Erroneously, the jihadist bloodshed in Pakistan is being seen by Indian analysts as Pakistan’s problem. After the November 2 bombing at Wagah, an Indian official described it as “a fallout of schisms within the Pakistani apparatus”, planned to cause a rift between Islamabad and Delhi. In an editorial, a leading newspaper dubbed it as “an existential threat to Pakistan” and a “warning for Pakistan”. A blogger bought into the argument that the attack was a revenge for the Pakistani army’s Zarb-e-Azb operation in North Waziristan. Contrary to this, the jihadist bloodshed wreaking Pakistan is no longer Pakistan’s problem. It is an Indian problem—and this is what the Pakistani military’s Inter-Services Intelligence (ISI) wants to achieve.
There are historical templates. One, over the past few years, protests in Kashmir Valley were presented in the media as Kashmiris’ struggle against human rights violations by the Indian army. However, there is a clue in the nature of the protests: these were based on the template of the Palestinian intifada, borrowed and executed by Pakistan. Two, in the late-1980s when the Afghan jihad was at its peak and the Soviets were set to quit, the ISI conceived its next jihad in Jammu and Kashmir. It led to over two decades of violence that the Indian army had to fight, contain and curtail at costs to its professional image. Three, after the 9/11 attacks delegitimised the Kashmir jihad, the ISI created the Indian Mujahideen to take the fight to the heart of India. This, too, has been mostly contained by Indian intelligence agencies.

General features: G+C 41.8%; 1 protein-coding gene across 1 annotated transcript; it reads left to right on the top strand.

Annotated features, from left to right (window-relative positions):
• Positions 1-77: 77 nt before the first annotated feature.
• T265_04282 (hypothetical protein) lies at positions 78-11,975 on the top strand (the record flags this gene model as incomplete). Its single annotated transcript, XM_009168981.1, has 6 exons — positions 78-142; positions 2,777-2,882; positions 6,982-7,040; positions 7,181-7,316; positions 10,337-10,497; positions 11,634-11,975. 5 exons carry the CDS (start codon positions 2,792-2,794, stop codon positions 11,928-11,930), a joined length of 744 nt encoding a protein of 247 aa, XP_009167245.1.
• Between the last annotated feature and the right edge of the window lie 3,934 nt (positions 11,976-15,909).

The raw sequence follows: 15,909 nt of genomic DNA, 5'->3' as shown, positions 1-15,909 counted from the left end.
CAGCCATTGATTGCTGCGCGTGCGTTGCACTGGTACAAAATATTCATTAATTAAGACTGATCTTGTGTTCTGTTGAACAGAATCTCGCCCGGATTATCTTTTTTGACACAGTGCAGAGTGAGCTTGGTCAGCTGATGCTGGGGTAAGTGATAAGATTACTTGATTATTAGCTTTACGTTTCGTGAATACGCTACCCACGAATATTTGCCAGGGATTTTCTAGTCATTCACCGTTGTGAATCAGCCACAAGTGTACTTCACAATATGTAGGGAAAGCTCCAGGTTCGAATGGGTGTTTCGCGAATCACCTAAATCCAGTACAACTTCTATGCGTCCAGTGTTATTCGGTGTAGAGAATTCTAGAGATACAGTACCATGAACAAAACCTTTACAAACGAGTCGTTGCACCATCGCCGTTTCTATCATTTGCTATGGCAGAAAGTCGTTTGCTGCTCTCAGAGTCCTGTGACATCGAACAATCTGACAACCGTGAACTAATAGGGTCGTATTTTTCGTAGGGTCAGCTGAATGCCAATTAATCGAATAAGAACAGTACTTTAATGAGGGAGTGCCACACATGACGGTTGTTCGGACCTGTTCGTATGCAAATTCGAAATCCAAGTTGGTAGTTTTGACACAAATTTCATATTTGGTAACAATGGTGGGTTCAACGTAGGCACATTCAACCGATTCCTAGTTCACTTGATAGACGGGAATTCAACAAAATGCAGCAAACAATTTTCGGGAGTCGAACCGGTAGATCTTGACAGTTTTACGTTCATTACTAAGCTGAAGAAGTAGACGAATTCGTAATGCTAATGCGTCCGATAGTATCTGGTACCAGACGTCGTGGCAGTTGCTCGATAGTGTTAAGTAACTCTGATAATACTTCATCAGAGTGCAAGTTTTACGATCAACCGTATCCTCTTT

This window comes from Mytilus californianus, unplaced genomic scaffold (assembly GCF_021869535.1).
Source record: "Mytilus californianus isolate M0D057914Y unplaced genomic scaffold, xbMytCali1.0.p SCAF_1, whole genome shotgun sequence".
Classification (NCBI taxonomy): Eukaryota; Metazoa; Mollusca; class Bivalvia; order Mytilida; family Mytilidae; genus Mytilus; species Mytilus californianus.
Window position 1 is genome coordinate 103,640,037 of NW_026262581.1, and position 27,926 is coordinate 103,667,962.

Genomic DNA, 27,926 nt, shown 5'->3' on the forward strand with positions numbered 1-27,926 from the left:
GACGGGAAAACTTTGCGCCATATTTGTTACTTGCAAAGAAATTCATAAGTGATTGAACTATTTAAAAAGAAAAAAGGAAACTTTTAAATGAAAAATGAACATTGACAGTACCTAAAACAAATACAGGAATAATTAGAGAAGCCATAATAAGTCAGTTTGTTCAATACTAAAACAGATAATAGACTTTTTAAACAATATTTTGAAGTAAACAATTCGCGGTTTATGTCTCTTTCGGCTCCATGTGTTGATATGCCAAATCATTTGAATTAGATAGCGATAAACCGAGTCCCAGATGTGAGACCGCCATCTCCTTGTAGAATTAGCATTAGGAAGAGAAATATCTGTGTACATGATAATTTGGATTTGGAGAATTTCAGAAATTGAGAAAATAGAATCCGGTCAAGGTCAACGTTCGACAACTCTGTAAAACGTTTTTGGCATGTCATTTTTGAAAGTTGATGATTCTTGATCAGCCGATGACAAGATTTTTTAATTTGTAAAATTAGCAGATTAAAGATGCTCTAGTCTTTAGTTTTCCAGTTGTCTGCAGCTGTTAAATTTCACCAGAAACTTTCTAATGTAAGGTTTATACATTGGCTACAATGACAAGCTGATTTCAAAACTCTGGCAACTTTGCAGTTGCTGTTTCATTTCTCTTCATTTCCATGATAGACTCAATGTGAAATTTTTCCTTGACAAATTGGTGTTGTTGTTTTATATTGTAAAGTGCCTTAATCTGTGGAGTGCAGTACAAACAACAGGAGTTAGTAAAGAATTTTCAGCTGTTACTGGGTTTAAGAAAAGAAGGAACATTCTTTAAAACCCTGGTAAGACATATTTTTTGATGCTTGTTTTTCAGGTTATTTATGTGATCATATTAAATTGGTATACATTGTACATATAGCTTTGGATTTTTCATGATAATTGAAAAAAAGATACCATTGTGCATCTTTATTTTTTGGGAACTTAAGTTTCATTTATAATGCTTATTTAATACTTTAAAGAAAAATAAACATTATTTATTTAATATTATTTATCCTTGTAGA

Four, a few years ago, when the US announced to the jihadis that it would quit Afghanistan by 2014-end, the ISI began executing its next jihad, whose symptoms are becoming visible. In early September, Asmatullah Muawiya, the chief of Tehreek-e-Taliban Punjab, declared ceasefire against Pakistan. The fact: the ISI convinced him to focus on Afghanistan. Muawiya’s ceasefire was followed by reports that he would work with the Haqqani Network of the Afghan Taliban led by Mullah Omar. That the ISI nurtures jihadists became evident when Pakistan army allowed militant commanders to move to Kurram Agency before launching the Zarb-e-Azb operation.
Compliant Taliban commanders like Khan Saeed Sajna stayed in North Waziristan during the operation. Leading Taliban commander Adnan Rasheed, who was captured in neighbouring South Waziristan, was quickly released by the ISI. If you are wondering why, know also this: the ISI shifted him from Rawalpindi prison to Bannu jail and got him freed in an attack orchestrated through the Taliban in 2012. These commanders, including Al-Qaeda leader Ayman Al-Zawahiri, are working under Mullah Mohammad Omar, who is protected by the ISI, which protected Osama bin Laden. Also, the Zarb-e-Azb operation was organised to have the US release blocked funds to Pakistani army.